1. The plaintiff relies on the rulings reported as Rame Gowda v. M. Vardappa Naidu, 2004 (1) SCC 769, Krishna Ram Mahale v. Shobha Venkat Rao, AIR 1989 SC 2097 for the argument that when a person is in settled possession of property, even on the assumption that he had no right to remain on the property, he cannot be dispossessed by the owner of the property, except by recourse to law.
2. The concept of settled possession and the right of the possessor to protect his possession against the owner has come to be settled by a catena of decision. Illustratively, we may refer to Munshi Ram and Ors. v. Delhi Administration – (1968) 2 SCR 455. Puran Singh and Ors. v. The State of Punjab – (1975) 4 SCC 518 and Ram Rattan and Ors. v. State of Uttar Pradesh – (1977) 1 SCC 188. The authorities need not be multiplied. In Munshi Ram Ors.’s case, it was held that no one, including the true owner, has a right to dispossess the trespasser by force if the trespasser is in settled possession of the land and in such a case unless he is evicted in the due course of law, he is entitled to defend his possession even against the rightful owner.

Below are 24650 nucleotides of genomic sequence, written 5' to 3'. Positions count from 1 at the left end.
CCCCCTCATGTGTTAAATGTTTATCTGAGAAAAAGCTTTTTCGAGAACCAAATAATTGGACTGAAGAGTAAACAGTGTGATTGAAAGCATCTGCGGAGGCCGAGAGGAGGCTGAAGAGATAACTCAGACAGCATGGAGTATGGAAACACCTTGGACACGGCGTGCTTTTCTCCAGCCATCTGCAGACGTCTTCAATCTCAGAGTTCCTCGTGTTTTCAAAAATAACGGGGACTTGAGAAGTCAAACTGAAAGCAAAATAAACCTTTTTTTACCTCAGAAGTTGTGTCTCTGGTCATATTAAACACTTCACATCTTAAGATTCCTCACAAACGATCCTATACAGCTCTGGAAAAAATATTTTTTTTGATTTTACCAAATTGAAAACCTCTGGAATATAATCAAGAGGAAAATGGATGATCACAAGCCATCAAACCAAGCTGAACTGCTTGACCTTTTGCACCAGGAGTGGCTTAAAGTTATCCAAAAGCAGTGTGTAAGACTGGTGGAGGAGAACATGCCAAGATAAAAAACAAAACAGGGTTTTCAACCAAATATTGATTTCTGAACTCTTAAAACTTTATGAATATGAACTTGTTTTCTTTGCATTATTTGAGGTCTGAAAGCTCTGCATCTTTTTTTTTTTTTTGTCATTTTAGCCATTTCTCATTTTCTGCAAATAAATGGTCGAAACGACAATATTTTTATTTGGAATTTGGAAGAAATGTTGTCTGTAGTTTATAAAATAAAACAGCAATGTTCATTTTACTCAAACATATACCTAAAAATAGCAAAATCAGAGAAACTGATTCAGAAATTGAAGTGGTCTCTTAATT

3. This has been reiterated in Subramaniaswamy Temple, v. V. Kanna Gounder, 2009 (3) SCC 306.
4. In the decision reported in Sopan Sukhdeo Sable v. Assistant Charity Commissioner ((2004) 3 SCC 137) it was held as follows: There are two different sets of principles which have to be borne in mind regarding course to be adopted in case of forcible dispossession. Taking up the first aspect, it is true that where a person is in settled possession of property, even on the assumption that he has no right to remain in property, he cannot be dispossessed by the owner except by recourse to law.